We also saw the notorious Alphv (known as BlackCat) ransomware gang weaponize the U.S. government’s new data breach disclosure rules against MeridianLink, one of the gang’s many victims. Alphv accused MeridianLink of allegedly failing to publicly disclose what the gang called “a significant breach compromising customer data and operational information,” for which the gang took credit.

No ban on ransom payments

Another reason ransomware continues to be lucrative for hackers is that while not advised, there’s nothing stopping organizations paying up — unless, of course, the hackers have been sanctioned.

To pay or not to pay the ransom is a controversial subject. Ransomware remediator Coveware suggests that if a ransom payment ban was imposed in the U.S. or any other highly victimized country, companies would likely stop reporting these incidents to the authorities, reversing past cooperation between victims and law enforcement agencies. The company also predicts that a ransom payments ban would lead to the overnight creation of a large illegal market for facilitating ransomware payments.

Others, however, believe a blanket ban is the only way to ensure ransomware hackers can’t continue to line their pockets — at least in the short term.

Allan Liska, a threat intelligence analyst at Recorded Future, has long opposed banning ransom payments — but now believes that for as long as ransom payments remain lawful, cybercriminals will do whatever it takes to collect them.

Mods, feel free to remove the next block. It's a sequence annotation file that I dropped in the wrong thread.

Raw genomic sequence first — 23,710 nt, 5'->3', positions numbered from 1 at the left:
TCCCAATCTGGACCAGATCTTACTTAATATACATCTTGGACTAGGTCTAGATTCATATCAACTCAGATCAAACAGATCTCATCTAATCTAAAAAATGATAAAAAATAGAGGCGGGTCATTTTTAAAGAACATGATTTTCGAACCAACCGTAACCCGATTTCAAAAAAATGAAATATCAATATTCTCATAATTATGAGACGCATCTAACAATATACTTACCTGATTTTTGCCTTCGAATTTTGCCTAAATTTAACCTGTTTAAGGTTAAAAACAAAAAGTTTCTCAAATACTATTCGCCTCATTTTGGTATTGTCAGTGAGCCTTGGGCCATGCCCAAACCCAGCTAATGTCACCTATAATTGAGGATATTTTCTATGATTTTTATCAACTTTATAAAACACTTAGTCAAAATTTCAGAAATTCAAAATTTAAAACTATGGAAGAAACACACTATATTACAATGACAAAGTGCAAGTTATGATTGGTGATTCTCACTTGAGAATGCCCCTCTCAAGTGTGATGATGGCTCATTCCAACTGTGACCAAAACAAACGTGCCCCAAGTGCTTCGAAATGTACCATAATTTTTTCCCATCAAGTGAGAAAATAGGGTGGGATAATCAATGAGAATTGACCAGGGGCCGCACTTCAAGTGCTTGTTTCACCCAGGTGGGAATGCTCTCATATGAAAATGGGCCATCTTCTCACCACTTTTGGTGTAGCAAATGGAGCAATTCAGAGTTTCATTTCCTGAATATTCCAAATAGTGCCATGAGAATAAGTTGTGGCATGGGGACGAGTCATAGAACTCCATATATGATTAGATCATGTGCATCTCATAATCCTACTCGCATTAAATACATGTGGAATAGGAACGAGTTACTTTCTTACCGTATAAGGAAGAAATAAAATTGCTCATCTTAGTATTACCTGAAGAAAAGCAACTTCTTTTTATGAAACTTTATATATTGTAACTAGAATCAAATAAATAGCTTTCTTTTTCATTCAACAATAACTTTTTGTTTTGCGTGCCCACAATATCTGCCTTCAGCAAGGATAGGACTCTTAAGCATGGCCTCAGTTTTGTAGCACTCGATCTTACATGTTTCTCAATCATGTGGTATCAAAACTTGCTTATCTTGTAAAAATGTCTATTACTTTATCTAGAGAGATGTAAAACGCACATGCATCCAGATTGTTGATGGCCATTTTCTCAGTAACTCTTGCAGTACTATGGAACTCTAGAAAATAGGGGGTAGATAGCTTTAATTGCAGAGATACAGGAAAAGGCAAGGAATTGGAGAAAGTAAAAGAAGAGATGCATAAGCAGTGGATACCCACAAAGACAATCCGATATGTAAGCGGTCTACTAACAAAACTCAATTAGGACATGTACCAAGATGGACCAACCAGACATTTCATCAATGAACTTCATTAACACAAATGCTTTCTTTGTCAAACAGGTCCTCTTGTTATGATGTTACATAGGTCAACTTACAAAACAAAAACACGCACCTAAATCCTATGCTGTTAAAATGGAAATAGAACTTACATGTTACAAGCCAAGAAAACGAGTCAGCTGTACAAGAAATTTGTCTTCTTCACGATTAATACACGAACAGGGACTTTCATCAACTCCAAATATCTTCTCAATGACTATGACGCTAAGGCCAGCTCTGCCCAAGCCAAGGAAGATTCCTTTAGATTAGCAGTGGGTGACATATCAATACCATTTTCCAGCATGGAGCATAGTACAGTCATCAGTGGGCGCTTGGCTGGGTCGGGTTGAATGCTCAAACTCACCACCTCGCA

“I’ve resisted the idea of blanket bans on ransom payments for years, but I think that has to change,” Liska told TechCrunch. “Ransomware is getting worse, not just in the number of attacks but in the aggressive nature of the attacks and the groups behind them.”

“A ban on ransom payments will be painful and, if history is any guide, will likely lead to a short-term increase in ransomware attacks, but it seems like this is the only solution that has a chance of long-term success at this point,” said Liska.

While more victims are realizing that paying the hackers cannot guarantee the safety of their data, it’s clear that these financially motivated cybercriminals aren’t giving up their lavish lifestyles anytime soon. Until then, ransomware attacks will remain a major money-making exercise for the hackers behind them.